Creosote Council Blog

Century-Old Tracks: How Creosote Preserved a Beach Railroad Decades Beyond Its Operation

Century-Old Tracks: How Creosote Preserved a Beach Railroad Decades Beyond Its Operation

More than a century ago the wooden railroad ties of the Delaware Bay and Cape May Railroad traversed the sandy beaches of the New Jersey coast. They had just one job: to transport sand to the Cape May Sand Company for manufacturing glass and construction purposes. Its ties lay in direct sunlight all day, exposed to high temperatures and harsh salt water. The tracks were in service for 31 years, transporting hundreds of tons of quartz sand from 1905 until the plant was shut down in 1936 to...

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Wood Treatment in the 20th Century: Wood Preservation Takes Off Thanks to Empty-Cell Processes

Wood Treatment in the 20th Century: Wood Preservation Takes Off Thanks to Empty-Cell Processes

Following a century of experimentation in treating and preserving wood for industrial and transportation purposes in the U.S., at the turn of the 20th century Max Rüping and Cuthbert Lowry developed wood pressure-treatment methods that revolutionized the industry. The Rueping Process and the Lowry Process, which followed just four years later, were both “empty-cell” processes that used substantially less creosote than their predecessor, the Bethell Process. These joint innovations made wood...

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The Bethell Process: The Foundation of the Modern Wood Preservation Industry

The Bethell Process: The Foundation of the Modern Wood Preservation Industry

How did the French Revolution, the Napoleonic Wars, and Britain’s Industrial Revolution bring about the need for creosote-treated wood for modern infrastructure? Industrial-era wood treatment began with numerous innovations in Great Britain and took on its modern form as the American economy burst on the scene at the turn of the 20th century. Early Wood Treatment: France vs Britain (1700s – Early 1800s) One of the earliest practical applications of preserving wood was recorded in 1705 when a...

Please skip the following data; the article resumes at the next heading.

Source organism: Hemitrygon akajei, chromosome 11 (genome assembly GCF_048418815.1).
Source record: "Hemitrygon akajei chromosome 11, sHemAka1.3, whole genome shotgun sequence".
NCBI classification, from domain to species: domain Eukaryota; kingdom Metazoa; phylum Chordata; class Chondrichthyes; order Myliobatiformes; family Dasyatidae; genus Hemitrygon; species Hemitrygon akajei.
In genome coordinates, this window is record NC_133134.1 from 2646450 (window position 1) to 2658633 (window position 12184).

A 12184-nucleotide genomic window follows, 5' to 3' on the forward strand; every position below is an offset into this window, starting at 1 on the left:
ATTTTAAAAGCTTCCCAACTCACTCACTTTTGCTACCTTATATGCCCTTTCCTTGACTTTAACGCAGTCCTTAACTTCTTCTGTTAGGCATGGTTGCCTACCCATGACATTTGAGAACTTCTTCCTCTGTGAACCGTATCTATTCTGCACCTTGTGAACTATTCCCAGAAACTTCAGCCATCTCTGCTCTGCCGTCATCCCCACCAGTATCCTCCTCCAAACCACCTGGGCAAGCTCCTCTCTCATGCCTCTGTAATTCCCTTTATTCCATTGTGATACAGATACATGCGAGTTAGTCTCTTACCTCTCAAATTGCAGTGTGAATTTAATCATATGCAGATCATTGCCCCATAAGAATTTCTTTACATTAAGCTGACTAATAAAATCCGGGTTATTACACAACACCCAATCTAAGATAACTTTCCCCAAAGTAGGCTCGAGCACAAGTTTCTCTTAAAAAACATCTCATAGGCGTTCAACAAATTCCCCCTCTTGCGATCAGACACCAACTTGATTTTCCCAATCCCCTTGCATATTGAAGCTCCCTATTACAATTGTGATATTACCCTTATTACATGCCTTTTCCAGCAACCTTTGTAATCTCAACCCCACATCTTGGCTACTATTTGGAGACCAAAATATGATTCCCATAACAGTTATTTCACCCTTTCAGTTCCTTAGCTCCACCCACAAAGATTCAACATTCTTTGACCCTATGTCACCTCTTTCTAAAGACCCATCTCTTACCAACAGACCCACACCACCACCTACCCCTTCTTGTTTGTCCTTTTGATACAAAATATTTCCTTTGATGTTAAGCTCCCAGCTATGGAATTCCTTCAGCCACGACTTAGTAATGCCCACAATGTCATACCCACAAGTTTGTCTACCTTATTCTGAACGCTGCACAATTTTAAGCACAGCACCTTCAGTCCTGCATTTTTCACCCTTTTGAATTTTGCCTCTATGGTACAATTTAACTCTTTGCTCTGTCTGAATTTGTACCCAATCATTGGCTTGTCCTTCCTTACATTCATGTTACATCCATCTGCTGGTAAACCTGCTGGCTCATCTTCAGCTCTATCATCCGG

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The Origins of Las Vegas and Creosote-Treated Wood Go Hand in Hand

The Origins of Las Vegas and Creosote-Treated Wood Go Hand in Hand

How did the City of Las Vegas get its start? Certainly with the help of railroad crossties that could withstand the extreme conditions of the Mojave Desert due to treatment with creosote. It's a fascinating story that began at least 125 years ago. To learn the full story, read our article: How Creosote Fueled America’s Western Development and the Birth of Las Vegas

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Without Creosote-Treated Wood, Where Would the Southwest Be?

Without Creosote-Treated Wood, Where Would the Southwest Be?

How Creosote Fueled America's Western Development and the Birth of Las Vegas Background: Railroads and the Developing West Located just south of modern-day Los Angeles, the San Pedro harbor is emblematic of the Spanish missionary history of the United States’ west coast. In the early 19th century, Spanish monks from Mission San Gabriel Arcángel accepted provisions from Spain at San Pedro, although trade with other countries was prohibited. When restrictions ended in 1822, a surge of settlement...

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